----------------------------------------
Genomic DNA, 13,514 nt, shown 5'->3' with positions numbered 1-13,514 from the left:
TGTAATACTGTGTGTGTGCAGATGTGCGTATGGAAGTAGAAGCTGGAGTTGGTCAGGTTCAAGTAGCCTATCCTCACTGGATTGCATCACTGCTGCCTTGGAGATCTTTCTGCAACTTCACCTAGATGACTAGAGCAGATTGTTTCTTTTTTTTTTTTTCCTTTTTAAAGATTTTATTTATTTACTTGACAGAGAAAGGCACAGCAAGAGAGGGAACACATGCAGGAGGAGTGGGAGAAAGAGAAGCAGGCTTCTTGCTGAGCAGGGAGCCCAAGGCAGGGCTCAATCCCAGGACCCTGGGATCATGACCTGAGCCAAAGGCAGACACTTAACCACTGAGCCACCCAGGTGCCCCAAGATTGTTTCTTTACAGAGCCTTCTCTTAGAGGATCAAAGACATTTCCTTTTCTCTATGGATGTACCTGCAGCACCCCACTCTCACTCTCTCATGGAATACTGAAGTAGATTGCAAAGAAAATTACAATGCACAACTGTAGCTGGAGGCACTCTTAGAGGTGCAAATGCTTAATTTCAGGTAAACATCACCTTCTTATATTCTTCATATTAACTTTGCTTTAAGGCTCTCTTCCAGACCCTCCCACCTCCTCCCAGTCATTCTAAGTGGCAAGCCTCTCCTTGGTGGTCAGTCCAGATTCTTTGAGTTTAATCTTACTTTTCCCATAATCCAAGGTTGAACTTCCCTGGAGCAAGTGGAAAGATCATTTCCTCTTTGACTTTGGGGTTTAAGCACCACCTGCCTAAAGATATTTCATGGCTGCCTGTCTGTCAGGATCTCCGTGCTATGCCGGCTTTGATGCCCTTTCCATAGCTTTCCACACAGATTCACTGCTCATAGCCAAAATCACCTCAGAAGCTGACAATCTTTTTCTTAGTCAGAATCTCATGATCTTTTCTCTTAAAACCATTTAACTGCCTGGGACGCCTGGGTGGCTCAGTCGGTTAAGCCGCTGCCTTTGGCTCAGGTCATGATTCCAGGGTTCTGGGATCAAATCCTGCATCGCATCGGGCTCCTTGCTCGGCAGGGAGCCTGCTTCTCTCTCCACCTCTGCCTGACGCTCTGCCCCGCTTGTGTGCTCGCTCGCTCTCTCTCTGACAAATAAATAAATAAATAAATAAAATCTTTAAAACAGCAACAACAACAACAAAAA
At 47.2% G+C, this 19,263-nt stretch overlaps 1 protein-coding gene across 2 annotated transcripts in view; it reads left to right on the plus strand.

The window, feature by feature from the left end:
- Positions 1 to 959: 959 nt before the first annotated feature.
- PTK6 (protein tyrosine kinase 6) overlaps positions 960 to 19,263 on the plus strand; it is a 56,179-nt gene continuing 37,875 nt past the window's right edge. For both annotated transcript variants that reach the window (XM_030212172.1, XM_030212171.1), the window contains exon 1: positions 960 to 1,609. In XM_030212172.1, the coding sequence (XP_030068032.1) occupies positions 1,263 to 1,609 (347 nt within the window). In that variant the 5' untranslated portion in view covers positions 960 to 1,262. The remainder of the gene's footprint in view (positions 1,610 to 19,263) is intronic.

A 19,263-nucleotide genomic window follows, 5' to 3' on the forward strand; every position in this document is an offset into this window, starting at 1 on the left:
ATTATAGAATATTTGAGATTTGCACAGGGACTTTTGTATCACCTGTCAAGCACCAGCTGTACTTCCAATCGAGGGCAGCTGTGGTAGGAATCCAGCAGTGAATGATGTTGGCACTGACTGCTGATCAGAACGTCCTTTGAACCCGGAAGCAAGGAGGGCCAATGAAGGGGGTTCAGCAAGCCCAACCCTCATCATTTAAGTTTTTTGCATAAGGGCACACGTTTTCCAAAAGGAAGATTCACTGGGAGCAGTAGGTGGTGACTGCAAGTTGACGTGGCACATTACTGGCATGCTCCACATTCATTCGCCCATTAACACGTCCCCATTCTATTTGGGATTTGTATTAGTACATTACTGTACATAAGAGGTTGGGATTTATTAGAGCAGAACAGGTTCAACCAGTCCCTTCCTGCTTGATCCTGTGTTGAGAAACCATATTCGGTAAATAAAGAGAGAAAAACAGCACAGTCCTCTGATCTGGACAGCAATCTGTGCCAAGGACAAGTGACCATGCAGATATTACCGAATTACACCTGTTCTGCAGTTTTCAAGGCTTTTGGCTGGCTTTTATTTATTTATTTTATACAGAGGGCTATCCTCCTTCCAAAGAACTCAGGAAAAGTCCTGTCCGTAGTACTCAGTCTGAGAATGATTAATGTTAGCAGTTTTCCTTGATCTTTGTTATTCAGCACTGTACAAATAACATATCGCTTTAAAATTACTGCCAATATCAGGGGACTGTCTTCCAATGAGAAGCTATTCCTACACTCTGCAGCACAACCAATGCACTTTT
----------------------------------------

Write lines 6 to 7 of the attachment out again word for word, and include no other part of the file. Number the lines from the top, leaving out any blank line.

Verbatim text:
- PTK6 (protein tyrosine kinase 6) overlaps positions 960 to 19,263 on the plus strand; it is a 56,179-nt gene continuing 37,875 nt past the window's right edge. For both annotated transcript variants that reach the window (XM_030212172.1, XM_030212171.1), the window contains exon 1: positions 960 to 1,609. In XM_030212172.1, the coding sequence (XP_030068032.1) occupies positions 1,263 to 1,609 (347 nt within the window). In that variant the 5' untranslated portion in view covers positions 960 to 1,262. The remainder of the gene's footprint in view (positions 1,610 to 19,263) is intronic.

A 19,263-nucleotide genomic window follows, 5' to 3' on the forward strand; every position in this document is an offset into this window, starting at 1 on the left: